I returned home a few minutes to midnight on Tuesday. I normally write my column between midnight and five am, Tuesday night/Wednesday morning. I had a pretty crowded day today, attending different meetings: the Kwara State Group; the Northern Delegation and a host of other engagements in between.
The re-commencement of plenary after three weeks of committee work should re-kindle the posturing by different groups around the fault lines that define the Nigerian psyche and space.
From the commencement of the National Conference, I have tried to be as engaged as possible in the process, while enjoying the imperative of an accompanying doppelganger that assists me to look in, like a detached observer, on the process that I am very much a part of! It is that doppelganger that I employ as scribbler of the reflections that I have been doing since the commencement of the National Conference.
The resumption of plenary, after the close quarters battles in the different committees, has given a fresh impetus to re-engagement with shop-worn posturing that seem made for the Nigerian public space. Nigerian elites are so suspicious of themselves, that the nation-building agenda is held ransom to the paralysing fears of what might be happening on the other side of our various fault lines.
There are many issues that we posture about, that ordinarily then get sorted out when we allow dialogue and reason to arbitrate our fears.
The three weeks of committee work enabled me participate at close quarters in a collective endeavour that was not without the drama, the hot air, the angst, the suspicion and assumption and also the brilliant insight, the grudging acceptance of a superior logic, developing respect for each other, commencement of friendly rapport and finally a tremendous team spirit and consensus building.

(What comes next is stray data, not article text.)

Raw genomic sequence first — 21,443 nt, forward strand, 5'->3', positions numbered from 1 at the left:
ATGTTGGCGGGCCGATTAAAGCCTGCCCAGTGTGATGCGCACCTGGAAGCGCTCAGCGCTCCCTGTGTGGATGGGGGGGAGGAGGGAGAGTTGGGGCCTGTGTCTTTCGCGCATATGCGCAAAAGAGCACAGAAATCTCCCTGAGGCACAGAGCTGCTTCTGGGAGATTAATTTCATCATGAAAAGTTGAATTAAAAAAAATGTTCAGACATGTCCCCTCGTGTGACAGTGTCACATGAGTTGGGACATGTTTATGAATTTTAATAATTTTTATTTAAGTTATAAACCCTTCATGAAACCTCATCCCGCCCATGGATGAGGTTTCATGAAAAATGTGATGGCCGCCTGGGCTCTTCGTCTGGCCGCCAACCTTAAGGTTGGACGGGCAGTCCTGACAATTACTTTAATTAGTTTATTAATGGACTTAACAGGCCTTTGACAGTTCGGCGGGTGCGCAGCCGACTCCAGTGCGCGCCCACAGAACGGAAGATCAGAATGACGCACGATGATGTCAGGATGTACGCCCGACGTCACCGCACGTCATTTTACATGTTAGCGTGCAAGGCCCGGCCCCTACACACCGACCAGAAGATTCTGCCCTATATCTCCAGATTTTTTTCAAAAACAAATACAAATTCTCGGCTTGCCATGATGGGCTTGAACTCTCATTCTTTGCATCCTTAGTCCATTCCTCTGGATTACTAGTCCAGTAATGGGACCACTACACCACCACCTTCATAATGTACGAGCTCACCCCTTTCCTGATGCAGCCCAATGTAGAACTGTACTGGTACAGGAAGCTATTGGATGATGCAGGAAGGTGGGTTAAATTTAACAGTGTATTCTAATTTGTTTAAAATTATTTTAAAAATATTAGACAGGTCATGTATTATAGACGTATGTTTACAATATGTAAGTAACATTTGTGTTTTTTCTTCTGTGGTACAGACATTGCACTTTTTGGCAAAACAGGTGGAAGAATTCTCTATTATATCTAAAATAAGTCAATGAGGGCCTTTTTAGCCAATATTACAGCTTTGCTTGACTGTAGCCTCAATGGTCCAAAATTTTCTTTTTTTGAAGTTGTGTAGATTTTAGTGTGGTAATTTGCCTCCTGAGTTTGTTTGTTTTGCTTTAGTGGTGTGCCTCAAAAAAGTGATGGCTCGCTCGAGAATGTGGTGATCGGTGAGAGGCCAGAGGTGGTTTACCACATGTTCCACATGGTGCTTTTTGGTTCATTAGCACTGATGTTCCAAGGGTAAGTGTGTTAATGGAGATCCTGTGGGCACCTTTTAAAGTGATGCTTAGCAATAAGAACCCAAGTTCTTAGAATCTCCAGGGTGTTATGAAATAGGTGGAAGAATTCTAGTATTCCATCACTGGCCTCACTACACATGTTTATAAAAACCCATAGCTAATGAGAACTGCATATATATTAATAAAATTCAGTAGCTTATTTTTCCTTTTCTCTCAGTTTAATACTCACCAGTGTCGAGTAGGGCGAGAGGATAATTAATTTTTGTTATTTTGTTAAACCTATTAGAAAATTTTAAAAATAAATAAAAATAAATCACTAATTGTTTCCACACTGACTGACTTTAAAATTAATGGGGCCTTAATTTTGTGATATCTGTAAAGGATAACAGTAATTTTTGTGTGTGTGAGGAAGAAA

By the end of the three weeks of work in the Committee on Political Parties and Electoral Matters, we had literally become a genuine Nigerian family! There was not a single committee member who wanted the work to end. The mutual respect we had built was also enveloped in the ability of members to share a joke and when the need arose, to also check excessive overflow of emotions.
In close quarters, we could engage the humanity of ex-governors like Segun Osoba and Achike Udenwa; there was the effusive radicalism of Nasir Kura, who came from a civil society background; measured against the mature calmness of a Professor Nur Alkali or the seriousness of General Alani Akinrinade (he supplied kolanuts and bitter kola everyday!); and the all-round ability to give of themselves of Prof.
Femi Mimiko, Festus Okoye, Ezinne Okoroafor, Sola Ebiseni and Remi Olatubora. A moment of hearty laughter was generously enjoyed at Sani Zorro’s expense, yet he never failed to excellently defend the media. It was, therefore, a fitting finale that committee members, on Tuesday night, had dinner together as a measure of the mutual respect which flowed out of the serious work that we did together for three weeks.
I have come out of the experience of committee work reinforced in my belief that Nigerians really want to share the space of citizenship together; but they want a country built on justice and mutual respect for the aspirations of all its components. The elite groups must learn the tolerance to accept that it in the nature of diversity that we cannot always agree with each other.
But even deeply felt disagreements cannot necessarily vitiate the content of the other person’s patriotism. It is a lesson that I believe will underline the posturing that we will have to deal with as we resume plenary again this week.
People will ventilate their angst with venom but in the long run, I do hope we will pull back from entrenched positions to the middle ground of realism that can help to provide the platform for us to begin to build an inclusive society.
Let us see how the next few weeks pan out. Be assured that my beloved doppelganger continues to accompany this reporter.